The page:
Why 'Mode()[0]', Not Just 'Mode()?

In 7/9 stats Module of "mode. The output of mode : 0 6. Here, is that true? 0 refers to index and 6 is the mode value?

my original code " houses[‘Mo Sold’].mode() " did not work.
The error says ValueError: The truth value of a Series is ambiguous. Use a.empty, a.bool(), a.item(), a.any() or a.all().
Only I changed the code as the solution’s— mode()[0], then it works.


I did notice in our FAQ discussion forum, someone asked the same question and whoever gave the answer didn’t clarify my confusion. Do we always have to have mode()[0]? I checked geeksforgeeks or other documentation, it didn’t suggest mode()[0].


Reading the documentation

import pandas as pd
mode(self, dropna=True)
    Return the mode(s) of the dataset.
    Always returns Series even if only one value is returned.
    dropna : bool, default True
        Don't consider counts of NaN/NaT.
        .. versionadded:: 0.24.0
        Modes of the Series in sorted order.
x = houses["Mo Sold"].mode()

.mode() returns a series regardless whether one value is returned.

The series for houses["Mo Sold"].mode():

\begin{array}{|c|c|} \hline - & 0 \\ \hline 0 & 6\\ \hline \end{array}

houses["Mo Sold"].mode()[0] returns the single value in the series.

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There can be multiple modes.

x = [1, 1, 1, 1, 2, 2, 2, 2, 3, 3, 3, 3]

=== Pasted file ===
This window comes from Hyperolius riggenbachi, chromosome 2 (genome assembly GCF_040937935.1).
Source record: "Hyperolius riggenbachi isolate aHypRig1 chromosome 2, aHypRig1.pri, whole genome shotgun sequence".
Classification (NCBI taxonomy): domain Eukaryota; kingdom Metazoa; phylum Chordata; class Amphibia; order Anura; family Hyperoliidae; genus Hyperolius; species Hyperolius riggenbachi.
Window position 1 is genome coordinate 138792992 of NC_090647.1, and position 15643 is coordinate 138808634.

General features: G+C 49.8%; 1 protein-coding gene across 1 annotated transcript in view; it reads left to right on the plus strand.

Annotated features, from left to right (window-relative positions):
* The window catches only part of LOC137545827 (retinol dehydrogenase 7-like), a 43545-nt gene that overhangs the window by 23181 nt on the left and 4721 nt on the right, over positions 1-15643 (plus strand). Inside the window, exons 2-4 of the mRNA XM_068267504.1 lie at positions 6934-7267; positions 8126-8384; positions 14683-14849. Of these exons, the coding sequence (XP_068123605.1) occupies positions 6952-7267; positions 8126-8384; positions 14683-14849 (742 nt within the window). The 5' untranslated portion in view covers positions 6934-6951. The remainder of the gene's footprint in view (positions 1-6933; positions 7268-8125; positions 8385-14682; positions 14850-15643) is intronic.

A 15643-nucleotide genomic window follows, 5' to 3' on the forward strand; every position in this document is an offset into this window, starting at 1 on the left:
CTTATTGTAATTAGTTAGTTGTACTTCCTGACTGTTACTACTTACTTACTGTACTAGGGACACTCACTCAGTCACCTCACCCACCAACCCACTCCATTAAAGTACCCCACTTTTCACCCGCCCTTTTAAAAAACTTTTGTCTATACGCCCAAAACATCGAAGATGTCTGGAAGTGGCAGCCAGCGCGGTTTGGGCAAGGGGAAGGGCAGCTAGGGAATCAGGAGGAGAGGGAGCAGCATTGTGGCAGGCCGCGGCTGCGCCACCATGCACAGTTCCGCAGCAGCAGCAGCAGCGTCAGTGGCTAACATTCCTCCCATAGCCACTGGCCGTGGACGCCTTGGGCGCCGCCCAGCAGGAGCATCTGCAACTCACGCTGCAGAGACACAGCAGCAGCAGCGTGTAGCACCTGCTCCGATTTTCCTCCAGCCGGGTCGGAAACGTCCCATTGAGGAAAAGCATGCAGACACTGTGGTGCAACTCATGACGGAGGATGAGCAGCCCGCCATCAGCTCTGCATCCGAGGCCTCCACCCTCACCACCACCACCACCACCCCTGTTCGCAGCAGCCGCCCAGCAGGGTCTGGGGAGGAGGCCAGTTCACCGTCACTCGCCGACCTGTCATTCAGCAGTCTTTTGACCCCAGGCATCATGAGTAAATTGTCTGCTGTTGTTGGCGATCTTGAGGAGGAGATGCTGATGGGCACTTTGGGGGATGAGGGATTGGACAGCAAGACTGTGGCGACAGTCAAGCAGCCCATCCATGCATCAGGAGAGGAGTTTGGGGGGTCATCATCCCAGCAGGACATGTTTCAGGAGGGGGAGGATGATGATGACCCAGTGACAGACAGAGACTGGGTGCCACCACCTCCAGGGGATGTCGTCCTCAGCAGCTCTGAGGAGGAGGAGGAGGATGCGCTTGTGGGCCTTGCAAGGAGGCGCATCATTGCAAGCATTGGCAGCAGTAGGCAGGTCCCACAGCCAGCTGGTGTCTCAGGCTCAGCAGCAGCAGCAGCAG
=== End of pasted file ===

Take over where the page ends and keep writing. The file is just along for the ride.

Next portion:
Then there will be three modes with frequency 4 - 1, 2, and 3.

>>> import pandas as pd

Sample Series data:

>>> s = pd.Series([1, 1, 1, 1, 2, 2, 2, 2, 3, 3, 3, 3])
>>> s
0     1
1     1
2     1
3     1
4     2
5     2
6     2
7     2
8     3
9     3
10    3
11    3
dtype: int64

Using .mode:

>>> x = s.mode()
>>> x
0    1
1    2
2    3
dtype: int64

Retrieving multiple modes:

>>> x[0]
>>> x[1]
>>> x[2]
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@alvinctk Thank you for your explanation. It does explain this question very well. But here comes a new question.
So the output(in my picture) of "print(mode) is 0 and 6 means what? two modes or 0 refers to index and 6 is mode?


I am confused of this picture you showed me. Is it a series or an array? 0 on the top right means column index and 0 on the bottom left means row indexing?

I did notice in stats course, I have to be careful of differentiating list/array and series because they represent different way to write the function. eg .series.sum() or sum(array).

0 is just to indicate the indexes. It is a series.
You can see it on dataquest variable checker.
x = houses["Mo Sold"].mode()

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Pandas follows the numpy convention of raising an error when you try to convert something to a bool. This happens in a if or when using the boolean operations, and, or, or not. It is not clear what the result of.


5 == pd.Series([12,2,5,10])

The result you get is a Series of booleans, equal in size to the pd.Series in the right hand side of the expression. So, you get an error. The problem here is that you are comparing a pandas pd.Series with a value, so you’ll have multiple True and multiple False values, as in the case above. This of course is ambiguous, since the condition is neither True or False. You need to further aggregate the result so that a single boolean value results from the operation. For that you’ll have to use either any or all depending on whether you want at least one (any) or all values to satisfy the condition.

(5 == pd.Series([12,2,5,10])).all()
# False


(5 == pd.Series([12,2,5,10])).any()
# True
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